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The Radical Wisdom of Discernment

I have been thinking a lot lately about “fake news” and what that really means.

With so much information available to us, from so many sources, it is easy to be confused about what is fact and what is fiction and to be sure that we haven’t, intentionally or not, narrowed our sources to those that confirm our inherent biases and beliefs.

I am drawn to the idea of discernment (“viveka” in Sanskrit). Paraphrasing, the yoga sutras say “the means to liberation is discriminative discernment.” To me, this means that there are good ways and not-so-good ways to make decisions and knowing the difference is important.

So, although it may not be possible to be certain that you can completely trust the information you receive (and some information may change so quickly it is hard to keep up), it helps to feel some peace of mind regarding your information sources and equanimity regarding your thoughts about a topic or a choice you have made.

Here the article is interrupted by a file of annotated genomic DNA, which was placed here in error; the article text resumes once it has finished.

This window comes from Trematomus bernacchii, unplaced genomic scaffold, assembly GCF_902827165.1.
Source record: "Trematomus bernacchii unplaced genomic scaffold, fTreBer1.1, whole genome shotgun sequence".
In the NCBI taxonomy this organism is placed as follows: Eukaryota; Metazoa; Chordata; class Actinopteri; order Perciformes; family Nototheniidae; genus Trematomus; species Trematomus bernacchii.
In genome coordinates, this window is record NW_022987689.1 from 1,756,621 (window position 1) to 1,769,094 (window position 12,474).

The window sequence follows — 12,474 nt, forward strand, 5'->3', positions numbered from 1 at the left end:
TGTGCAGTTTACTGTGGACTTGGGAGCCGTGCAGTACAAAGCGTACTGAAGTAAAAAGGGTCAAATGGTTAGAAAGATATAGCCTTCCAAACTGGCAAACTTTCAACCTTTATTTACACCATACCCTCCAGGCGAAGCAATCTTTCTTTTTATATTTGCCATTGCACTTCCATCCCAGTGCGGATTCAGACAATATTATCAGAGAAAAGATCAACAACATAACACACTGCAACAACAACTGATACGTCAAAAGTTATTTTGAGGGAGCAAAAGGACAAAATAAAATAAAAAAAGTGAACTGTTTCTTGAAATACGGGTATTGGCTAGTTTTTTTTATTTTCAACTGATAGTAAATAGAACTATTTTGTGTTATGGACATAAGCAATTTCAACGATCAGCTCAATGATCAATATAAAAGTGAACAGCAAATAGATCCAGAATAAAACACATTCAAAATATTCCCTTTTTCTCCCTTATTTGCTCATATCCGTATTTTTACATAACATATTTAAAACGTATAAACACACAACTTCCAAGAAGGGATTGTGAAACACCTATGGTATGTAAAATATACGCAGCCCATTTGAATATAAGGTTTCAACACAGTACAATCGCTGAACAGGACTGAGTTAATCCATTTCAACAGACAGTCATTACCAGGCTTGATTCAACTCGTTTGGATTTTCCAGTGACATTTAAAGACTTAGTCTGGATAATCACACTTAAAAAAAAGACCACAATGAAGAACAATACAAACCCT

Discernment is a process that is ideally ultimately grounded in intentionality and wisdom. You may look to sacred texts and wise counsel, look within through meditation or quiet contemplation to examine personal preferences and whether you need to let go of a need to be right, and seek a variety of informative sources, keeping in mind that almost all have their own biases and agendas.

It is also important to be able to withstand the discomfort of another person differing from you in their choice or conclusion about something. Being comfortable with your own decision-making process is a step in that direction.

Join us this Thursday in our monthly Women’s Wisdom Circle as we explore how discernment can be part of developing “radical wisdom.” We can’t wait to welcome you!

With love and light,


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